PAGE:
On corona virus transmission, I think we need to think of some data as better than nothing, but not reliable. High quality data takes time, and we know waiting for it would be disaster. For example the claim that we don't know about immunity after corona virus infections is just pathetic. Nate Silver estimated in July if immunity only lasted 3 months, we would expect there to be tens to hundreds of thousands of reinfections, vs the dozens. But dozens is enough to put the media into a frenzy, and and its going to be awful, when people realize 5%-10% of vaccinated people can also get infected.

5-10% of vaccinated people will get infected, but:

A: The Moderna vaccine, in particular, has seemingly had benefits even for those who do get infected. Moderna said that no one who received the vaccine in their study had a serious case of coronavirus, so if vaccinated people who do get infected get a milder illness, that's still a win...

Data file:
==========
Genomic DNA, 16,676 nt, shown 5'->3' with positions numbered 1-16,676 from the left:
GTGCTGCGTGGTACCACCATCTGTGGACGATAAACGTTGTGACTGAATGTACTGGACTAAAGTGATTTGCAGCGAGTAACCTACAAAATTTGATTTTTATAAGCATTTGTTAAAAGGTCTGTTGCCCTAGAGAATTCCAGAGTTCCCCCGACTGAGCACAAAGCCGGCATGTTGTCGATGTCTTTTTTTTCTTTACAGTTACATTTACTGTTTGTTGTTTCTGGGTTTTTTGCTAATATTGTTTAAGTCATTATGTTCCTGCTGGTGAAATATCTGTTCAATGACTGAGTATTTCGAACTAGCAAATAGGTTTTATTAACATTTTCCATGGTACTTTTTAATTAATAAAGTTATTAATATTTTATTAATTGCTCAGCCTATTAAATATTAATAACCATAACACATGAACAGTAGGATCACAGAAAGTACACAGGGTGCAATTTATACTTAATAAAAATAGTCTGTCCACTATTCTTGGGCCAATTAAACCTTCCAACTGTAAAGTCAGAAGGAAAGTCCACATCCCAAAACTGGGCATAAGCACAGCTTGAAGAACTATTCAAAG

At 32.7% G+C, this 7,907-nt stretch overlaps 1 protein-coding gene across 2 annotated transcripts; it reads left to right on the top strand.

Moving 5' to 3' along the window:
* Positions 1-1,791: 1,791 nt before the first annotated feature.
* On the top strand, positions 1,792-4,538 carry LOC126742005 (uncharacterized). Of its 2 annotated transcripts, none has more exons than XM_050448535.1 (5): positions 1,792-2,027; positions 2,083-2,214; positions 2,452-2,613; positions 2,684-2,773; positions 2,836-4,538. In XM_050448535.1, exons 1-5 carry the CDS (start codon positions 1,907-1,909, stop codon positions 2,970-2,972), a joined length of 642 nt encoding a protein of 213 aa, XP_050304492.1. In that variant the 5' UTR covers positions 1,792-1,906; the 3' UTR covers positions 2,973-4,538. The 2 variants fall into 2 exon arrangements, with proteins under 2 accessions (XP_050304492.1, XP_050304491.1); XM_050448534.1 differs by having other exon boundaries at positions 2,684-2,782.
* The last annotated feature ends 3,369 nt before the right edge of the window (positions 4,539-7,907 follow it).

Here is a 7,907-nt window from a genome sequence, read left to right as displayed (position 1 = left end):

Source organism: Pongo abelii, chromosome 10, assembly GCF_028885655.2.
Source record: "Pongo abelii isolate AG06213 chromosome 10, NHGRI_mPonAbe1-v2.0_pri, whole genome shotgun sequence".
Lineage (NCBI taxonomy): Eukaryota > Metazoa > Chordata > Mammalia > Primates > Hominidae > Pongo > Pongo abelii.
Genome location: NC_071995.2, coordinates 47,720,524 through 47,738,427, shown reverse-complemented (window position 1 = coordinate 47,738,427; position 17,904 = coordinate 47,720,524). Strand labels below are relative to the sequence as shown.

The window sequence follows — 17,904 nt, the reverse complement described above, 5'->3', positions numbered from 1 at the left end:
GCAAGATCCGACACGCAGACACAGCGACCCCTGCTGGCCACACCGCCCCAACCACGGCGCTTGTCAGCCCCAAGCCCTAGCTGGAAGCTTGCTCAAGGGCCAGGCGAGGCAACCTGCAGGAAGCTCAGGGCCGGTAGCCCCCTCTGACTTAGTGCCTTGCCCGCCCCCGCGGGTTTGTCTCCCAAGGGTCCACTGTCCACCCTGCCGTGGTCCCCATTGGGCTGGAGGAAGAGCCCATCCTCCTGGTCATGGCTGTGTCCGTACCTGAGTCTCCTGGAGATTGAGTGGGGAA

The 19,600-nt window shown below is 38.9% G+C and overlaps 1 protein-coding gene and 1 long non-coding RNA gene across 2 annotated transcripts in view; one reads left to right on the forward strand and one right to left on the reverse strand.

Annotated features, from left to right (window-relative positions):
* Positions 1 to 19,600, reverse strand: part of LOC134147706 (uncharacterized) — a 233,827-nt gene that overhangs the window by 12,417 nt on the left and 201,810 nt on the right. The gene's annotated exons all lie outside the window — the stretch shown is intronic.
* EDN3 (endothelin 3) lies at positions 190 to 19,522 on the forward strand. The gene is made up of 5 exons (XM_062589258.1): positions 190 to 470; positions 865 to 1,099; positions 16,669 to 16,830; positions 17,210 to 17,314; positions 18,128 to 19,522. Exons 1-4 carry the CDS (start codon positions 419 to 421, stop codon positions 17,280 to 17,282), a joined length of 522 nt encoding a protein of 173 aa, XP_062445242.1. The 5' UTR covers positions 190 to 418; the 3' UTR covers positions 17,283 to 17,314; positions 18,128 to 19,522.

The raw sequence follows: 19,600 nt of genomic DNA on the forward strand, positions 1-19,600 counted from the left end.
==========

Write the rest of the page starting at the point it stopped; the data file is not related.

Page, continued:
B: the fact that 90-95% of vaccinated people WON'T get infected will drive Rt way down... And then that 5-10% of vulnerable folks have much less of a chance of being exposed to the virus in the first place.

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3 hours ago, WJenness said:

5-10% of vaccinated people will get infected, but:

A: The Moderna vaccine, in particular, has seemingly had benefits even for those who do get infected. Moderna said that no one who received the vaccine in their study had a serious case of coronavirus, so if vaccinated people who do get infected get a milder illness, that's still a win...

 

B: the fact that 90-95% of vaccinated people WON'T get infected will drive Rt way down... And then that 5-10% of vulnerable folks have much less of a chance of being exposed to the virus in the first place.

Amen brother but knowing the news media, they will find and amplify the voice of that morning wife of a couple people who are the exception as opposed to letting them get drowned out like they should be so people assume they will be like 99.9 percent of other people. But this has the consequence of slowing immunization and may contribute to more antivaxers. We need this to go well to encourage more flu shots, measles shots, ect.

Also these are the first MRNA vaccines to be tested thoroughly, and suggests we could see a bunch of new vaccines soon.